Last updated: 3/15/2018

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Citrus County

Citrus County is part of “Florida’s Nature Coast,” occupying a land area of 582 square miles on the west-central coast of Florida off the Gulf of Mexico. It is more laid-back as compared to its neighbors Tampa to the north and Orlando towards northwest.

This county was founded in 1887, and as its name suggests, it initially thrived on citrus farms. These bread-and-butter plantations, however, virtually ended in 1894‒1895 because of a great freeze in Florida. Phosphate mining then became the county’s main industry, but this too fizzled out at the start of World War I, and the county stagnated for 50 years into a rural economy based on farming, cattle-raising, fishing, and timber.

Fit for Quiet Retirement

Today, Citrus County still retains much of its small-town charm, a come-on for many retirees and seniors which were estimated to constitute approximately a third of its population of 145,671 as of 2017. As to be expected, health care services is one of the top sources of employment in this county.

The largest industry in Citrus now is the electric power-generating complex that Florida Power Corporation built near the county’s Crystal River in the 1970s. A new natural gas-based power plant of Duke Energy Florida is likewise set in this area.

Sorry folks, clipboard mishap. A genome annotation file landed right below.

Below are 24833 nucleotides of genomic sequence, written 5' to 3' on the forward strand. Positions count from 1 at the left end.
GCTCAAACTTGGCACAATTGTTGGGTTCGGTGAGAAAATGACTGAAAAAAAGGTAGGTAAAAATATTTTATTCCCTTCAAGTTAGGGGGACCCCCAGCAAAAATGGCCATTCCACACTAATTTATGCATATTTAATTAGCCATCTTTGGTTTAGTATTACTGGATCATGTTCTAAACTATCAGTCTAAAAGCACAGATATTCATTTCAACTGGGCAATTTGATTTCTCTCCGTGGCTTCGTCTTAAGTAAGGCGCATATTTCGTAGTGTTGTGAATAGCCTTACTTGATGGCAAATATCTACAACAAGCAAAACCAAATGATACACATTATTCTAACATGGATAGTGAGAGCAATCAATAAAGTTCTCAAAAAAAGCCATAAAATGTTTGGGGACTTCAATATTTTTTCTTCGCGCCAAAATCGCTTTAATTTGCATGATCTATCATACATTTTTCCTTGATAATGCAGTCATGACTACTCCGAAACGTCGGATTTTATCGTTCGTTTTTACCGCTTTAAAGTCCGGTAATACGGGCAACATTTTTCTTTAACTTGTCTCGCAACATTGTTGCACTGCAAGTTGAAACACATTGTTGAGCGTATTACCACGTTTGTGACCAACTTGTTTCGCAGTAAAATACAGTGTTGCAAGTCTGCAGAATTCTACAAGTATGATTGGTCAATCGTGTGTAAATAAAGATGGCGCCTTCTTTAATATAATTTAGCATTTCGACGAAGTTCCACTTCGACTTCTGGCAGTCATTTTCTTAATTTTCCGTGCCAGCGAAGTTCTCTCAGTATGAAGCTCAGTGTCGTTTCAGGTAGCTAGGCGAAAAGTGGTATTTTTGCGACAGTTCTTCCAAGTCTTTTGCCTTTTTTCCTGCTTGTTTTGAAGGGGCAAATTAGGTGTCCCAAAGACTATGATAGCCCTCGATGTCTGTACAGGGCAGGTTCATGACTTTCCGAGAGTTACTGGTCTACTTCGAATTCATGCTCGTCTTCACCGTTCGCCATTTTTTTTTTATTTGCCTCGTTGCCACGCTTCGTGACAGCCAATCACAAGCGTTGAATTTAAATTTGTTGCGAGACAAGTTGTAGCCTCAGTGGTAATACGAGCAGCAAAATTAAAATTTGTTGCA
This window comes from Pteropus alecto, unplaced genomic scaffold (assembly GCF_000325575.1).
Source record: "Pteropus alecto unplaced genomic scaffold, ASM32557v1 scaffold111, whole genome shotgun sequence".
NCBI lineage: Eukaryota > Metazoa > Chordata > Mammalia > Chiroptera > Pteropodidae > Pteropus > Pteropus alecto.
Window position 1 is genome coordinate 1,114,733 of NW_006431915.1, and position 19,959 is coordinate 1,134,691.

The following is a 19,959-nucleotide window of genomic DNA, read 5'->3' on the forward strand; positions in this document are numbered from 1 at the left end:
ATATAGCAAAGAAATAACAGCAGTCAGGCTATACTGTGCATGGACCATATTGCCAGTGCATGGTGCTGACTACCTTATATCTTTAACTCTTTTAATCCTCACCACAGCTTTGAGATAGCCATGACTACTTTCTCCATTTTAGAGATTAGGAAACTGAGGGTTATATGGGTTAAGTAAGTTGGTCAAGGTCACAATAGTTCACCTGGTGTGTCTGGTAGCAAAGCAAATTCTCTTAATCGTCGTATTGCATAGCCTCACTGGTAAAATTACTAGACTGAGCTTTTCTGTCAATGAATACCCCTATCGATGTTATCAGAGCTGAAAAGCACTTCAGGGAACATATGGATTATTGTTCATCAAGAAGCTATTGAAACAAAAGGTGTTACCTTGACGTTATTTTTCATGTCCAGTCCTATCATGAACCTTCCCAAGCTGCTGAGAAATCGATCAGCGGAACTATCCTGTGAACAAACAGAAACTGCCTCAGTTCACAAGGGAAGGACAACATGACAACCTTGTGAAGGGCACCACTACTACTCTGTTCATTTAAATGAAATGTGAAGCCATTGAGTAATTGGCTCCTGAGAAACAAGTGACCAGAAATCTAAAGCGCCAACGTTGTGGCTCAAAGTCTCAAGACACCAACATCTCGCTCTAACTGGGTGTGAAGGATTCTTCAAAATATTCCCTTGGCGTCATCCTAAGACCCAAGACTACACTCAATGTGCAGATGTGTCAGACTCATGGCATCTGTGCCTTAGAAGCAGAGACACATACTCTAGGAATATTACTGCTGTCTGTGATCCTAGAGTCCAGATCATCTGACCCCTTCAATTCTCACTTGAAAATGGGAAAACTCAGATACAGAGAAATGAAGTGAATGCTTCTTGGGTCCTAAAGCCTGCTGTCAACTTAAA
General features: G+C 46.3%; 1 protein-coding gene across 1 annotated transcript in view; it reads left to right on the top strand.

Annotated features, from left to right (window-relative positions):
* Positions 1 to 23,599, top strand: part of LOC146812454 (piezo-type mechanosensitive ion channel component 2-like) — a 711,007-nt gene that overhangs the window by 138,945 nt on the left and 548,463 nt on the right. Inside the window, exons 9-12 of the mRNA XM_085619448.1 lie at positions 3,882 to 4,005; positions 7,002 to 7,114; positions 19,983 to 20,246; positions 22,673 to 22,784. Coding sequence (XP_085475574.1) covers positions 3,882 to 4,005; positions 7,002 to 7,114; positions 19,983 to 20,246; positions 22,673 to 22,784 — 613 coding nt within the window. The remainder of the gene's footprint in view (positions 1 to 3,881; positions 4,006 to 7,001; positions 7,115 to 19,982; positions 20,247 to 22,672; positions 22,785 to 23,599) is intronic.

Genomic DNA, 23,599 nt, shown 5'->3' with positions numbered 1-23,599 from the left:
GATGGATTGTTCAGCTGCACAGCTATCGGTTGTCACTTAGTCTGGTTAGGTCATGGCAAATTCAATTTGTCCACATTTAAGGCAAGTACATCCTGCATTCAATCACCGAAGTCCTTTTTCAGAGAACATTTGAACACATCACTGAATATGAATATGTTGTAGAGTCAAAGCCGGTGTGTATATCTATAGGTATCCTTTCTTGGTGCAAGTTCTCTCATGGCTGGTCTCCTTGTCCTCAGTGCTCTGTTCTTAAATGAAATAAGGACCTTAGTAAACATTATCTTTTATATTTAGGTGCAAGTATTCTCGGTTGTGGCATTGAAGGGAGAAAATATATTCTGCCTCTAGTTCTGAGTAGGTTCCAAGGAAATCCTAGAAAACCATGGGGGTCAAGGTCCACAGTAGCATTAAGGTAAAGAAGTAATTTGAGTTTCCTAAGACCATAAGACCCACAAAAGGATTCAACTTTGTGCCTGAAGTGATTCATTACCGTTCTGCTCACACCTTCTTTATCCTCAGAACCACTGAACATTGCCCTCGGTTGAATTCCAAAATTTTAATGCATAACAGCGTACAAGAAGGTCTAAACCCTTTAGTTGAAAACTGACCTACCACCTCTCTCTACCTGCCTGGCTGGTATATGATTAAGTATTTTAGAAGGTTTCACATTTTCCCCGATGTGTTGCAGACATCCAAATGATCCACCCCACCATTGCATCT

Its waterways, as seen in Crystal River, are assets vital to Citrus County, which is why it is called “The Water Lover’s Florida.”  All in all, the county has seven pristine waterways running through its territory.

Top Tourist Draw

Besides its being host to power-generating capacities, Crystal River is a habitat for the largest congregation of wintering manatees in the country. The seasonal visits of this herd count as a major local tourist attraction, as visitors are allowed to swim and interact with the manatees in Crystal River, the only U.S. spot where it is legal to do so.

Ecological and environmental protection is high on the priorities of Citrus County. With its status as part of Florida’s Nature Coast, the county is committed to protect more than 98,000 acres of its territory.

Because of its pristine natural setting of rolling hills and crystal clear warm waters and its commitment to protect the natural environment, Citrus County has become a magnet not only for baby boomers but also for households seeking a laid-back lifestyle. It also helps that the cost of living is relatively lower in this county compared with its more urbanized neighboring counties like Orlando and Tampa.

Home Buying Favorites

One of the leading destinations for home buying in Citrus County is Inverness, the county seat. This incorporated city exudes charms with its many lakes which serve as scenic setting for waterfront homes in Inverness communities like the Moorings, Wyld Palms Condominiums, Pritchard Island, and Gospel Island.

A rustic county atmosphere, on the other hand, is the ace that wins new residents for Beverly Hills, one of Citrus County’s the census designated places. The prime residential choices in this area include Laurel Ridge which charms prospective home buyers with its proximity to the golf links of Twisted Oaks. Another popular Beverly Hills choice is the equestrienne community of Pine Ridge Estates with large and lushly wooded lots that are an epitome of the refreshing lifestyle Citrus County so generously offers.

References:

Florida Sinkhole Maps